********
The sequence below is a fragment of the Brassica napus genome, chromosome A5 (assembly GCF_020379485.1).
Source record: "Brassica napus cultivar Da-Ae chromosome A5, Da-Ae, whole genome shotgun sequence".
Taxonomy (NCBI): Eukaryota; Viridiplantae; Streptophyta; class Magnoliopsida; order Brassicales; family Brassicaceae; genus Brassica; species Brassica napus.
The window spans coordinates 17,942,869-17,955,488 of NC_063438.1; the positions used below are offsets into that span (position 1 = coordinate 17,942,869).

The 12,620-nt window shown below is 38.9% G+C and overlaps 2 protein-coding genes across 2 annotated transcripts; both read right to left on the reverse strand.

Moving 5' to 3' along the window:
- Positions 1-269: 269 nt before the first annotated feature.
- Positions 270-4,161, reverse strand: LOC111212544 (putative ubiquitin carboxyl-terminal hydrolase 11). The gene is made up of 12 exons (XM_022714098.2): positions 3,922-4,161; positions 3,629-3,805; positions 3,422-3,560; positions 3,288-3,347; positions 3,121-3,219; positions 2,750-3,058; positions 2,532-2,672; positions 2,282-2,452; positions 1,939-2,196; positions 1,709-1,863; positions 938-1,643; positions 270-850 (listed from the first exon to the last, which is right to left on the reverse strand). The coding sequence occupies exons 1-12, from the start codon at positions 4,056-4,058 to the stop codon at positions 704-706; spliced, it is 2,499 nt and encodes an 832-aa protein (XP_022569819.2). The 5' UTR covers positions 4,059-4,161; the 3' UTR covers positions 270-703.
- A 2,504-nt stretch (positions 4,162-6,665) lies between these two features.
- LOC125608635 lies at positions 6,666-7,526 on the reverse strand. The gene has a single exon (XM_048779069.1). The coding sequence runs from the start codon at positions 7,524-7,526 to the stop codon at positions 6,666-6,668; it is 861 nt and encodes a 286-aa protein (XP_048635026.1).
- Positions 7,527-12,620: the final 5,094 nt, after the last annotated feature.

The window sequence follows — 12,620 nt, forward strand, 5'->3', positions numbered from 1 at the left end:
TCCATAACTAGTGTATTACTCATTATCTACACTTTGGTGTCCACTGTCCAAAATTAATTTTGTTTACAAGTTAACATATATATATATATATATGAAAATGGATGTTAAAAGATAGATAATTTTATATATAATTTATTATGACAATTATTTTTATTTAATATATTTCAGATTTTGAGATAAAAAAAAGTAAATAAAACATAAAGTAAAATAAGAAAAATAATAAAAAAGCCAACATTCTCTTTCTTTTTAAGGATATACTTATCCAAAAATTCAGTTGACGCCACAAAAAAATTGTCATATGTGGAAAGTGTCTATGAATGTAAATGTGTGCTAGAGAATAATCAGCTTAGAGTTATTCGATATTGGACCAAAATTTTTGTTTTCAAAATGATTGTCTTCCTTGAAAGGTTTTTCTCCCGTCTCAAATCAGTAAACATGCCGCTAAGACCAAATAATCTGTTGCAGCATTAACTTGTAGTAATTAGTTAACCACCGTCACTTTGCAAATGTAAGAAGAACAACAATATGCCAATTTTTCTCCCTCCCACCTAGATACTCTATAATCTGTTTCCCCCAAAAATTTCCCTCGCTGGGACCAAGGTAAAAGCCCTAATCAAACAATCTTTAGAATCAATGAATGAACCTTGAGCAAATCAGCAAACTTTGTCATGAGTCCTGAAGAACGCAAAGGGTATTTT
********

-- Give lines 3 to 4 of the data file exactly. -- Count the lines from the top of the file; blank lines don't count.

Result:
Taxonomy (NCBI): Eukaryota; Viridiplantae; Streptophyta; class Magnoliopsida; order Brassicales; family Brassicaceae; genus Brassica; species Brassica napus.
The window spans coordinates 17,942,869-17,955,488 of NC_063438.1; the positions used below are offsets into that span (position 1 = coordinate 17,942,869).